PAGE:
Updated at 12:40pm ET: The director of the Congressional Budget Office, Douglas Elmendorf, said Wednesday that currently planned sharp cuts in spending and increases in taxes at the end of the year would cause “a dramatic reduction in the federal deficit” and “a significant tightening of fiscal policy” which would “probably lead to a recession early next year.”
Analysts refer to this as the “fiscal cliff.”
President Barack Obama and Congress face the question of whether to step back from the fiscal cliff by not allowing the current tax rates to expire at year end and by postponing the spending curbs mandated by last summer’s Budget Control Act.
Before year end, Congress must also decide whether to allow a 27 percent cut in Medicare payments to doctors to take effect – as required by a 1997 budget law -- or whether to put it off, as it has done for the past several years.
“We think that economic growth right now is being held back by the anticipation of this fiscal tightening, both in terms of the possibility of a sharp downturn, but also just uncertainty about what will happen,” Elmendorf told reporters at a CBO briefing.
“The sooner that uncertainty is resolved – especially if it is resolved in the direction of less fiscal tightening next year, then the stronger we think the economy would be” for the rest of this year and next year.
But Elmendorf warned that that alternative would also lead to unpalatable results.
Melissa Harris-Perry and her guests crunch the numbers on debt, the deficit, and government spending as they discuss Mitt Romney and Paul Ryan's respective proposed budget plans.
If Congress continues the current tax rates and defers the spending cuts, there would be about two million more workers on the job than if it goes over the fiscal cliff, Elmendorf said. But there will also be higher federal spending, larger deficits, and higher debt over the next several years.
Under that scenario, “rapidly escalating federal debt would increase the risk of a fiscal crisis during which investors would lose confidence in the government’s ability to manage its budget and the government would thereby lose its ability to borrow at affordable rates,” Elmendorf told reporters.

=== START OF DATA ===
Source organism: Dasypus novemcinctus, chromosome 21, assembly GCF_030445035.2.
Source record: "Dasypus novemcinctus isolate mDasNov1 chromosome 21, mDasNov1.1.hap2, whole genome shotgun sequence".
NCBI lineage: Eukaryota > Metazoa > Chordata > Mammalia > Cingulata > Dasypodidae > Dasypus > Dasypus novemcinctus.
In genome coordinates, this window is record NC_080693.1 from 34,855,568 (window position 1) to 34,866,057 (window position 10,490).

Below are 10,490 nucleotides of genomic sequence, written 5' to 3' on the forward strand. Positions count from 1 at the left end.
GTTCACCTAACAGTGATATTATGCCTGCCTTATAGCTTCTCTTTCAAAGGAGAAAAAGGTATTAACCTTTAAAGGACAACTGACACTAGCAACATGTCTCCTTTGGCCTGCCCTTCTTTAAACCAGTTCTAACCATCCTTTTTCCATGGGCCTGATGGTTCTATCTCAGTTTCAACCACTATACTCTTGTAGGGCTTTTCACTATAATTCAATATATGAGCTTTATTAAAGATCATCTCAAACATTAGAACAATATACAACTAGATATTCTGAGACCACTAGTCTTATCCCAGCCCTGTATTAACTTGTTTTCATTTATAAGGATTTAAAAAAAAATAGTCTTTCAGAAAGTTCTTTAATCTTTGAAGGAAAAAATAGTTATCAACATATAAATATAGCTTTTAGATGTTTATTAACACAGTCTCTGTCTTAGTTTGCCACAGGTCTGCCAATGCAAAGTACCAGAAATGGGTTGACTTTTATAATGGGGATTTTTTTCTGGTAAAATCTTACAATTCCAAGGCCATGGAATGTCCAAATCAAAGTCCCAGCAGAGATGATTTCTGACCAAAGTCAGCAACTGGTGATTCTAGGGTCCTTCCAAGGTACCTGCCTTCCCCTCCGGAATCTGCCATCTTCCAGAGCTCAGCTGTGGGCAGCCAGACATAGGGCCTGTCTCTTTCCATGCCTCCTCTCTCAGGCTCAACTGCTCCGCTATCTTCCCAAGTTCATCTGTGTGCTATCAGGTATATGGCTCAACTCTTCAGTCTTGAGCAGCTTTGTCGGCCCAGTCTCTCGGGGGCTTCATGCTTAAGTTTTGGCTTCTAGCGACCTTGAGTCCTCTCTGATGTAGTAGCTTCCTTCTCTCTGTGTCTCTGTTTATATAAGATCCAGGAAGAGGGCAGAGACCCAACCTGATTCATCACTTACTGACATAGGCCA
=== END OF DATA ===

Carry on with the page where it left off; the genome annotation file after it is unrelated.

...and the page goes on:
The implication in the CBO’s updated forecast is that whether the next president is Obama or Republican Mitt Romney, he will be narrowly confined by budget and economic conditions created by Congress and Obama in their bargaining between Election Day and New Year’s Eve.
Elmendorf said the key issue facing Congress and the president “is not whether to reduce budget deficits” but when and how to do so. If Congress and the president do not cut the deficit in 2013, Elmendorf said, “They will need to reduce it later. At some point we will need to adopt policies that require people to pay significantly more in taxes, accept substantially less in government benefits and services or both.”
The CBO said in its budget update Wednesday that the government will rack up a $1.1 trillion deficit in the fiscal year which ends on September 30, the fourth year in a row of budget deficits exceeding $1 trillion.
As a percentage of gross domestic product (GDP), the deficit in the current fiscal year will be 7.3 percent.
Debt held by the public will reach its highest level since the Korean War and will be twice the level it was before the financial crisis and the recession.
The CBO report said that federal revenues in the current fiscal year will be about 6 percent higher than last year, while spending will be about 1 percent lower.
But remarkably, revenues in fiscal year 2012 will still be $133 billion less than what the federal government collected in revenues in FY2007, five years ago.
Revenues in 2007 were $2.568 trillion or 18.5 percent of GDP. In FY2012 they will be $2.435 trillion or 15.7 percent of GDP.
Much of the fall in federal revenues is “a natural consequence of the weakness of the economy,” the CBO chief said. “When incomes fall, taxes fall more than proportionately because we have a progressive tax code and people who slip down into lower tax brackets pay a smaller fraction of their income in taxes.”
But he added, “We are a little surprised by how weak tax revenues are, and we don’t know exactly what’s going on there." While CBO has the big-picture revenue numbers, the detailed tax data doesn’t become available from the Internal Revenue Service immediately.
A key variable in the CBO’s forecast is the government’s cost of borrowing, determined by interest rates. “Despite the surge in federal borrowing in recent years, net interest outlays are projected to hold steady at 1.4 percent of GDP through 2015, primarily because interest rates are expected to remain near historic lows for the next few years,” the CBO report said. But it predicted that interest rates will rise after 2015 and cause the government’s interest outlays to nearly double as a percent of GDP.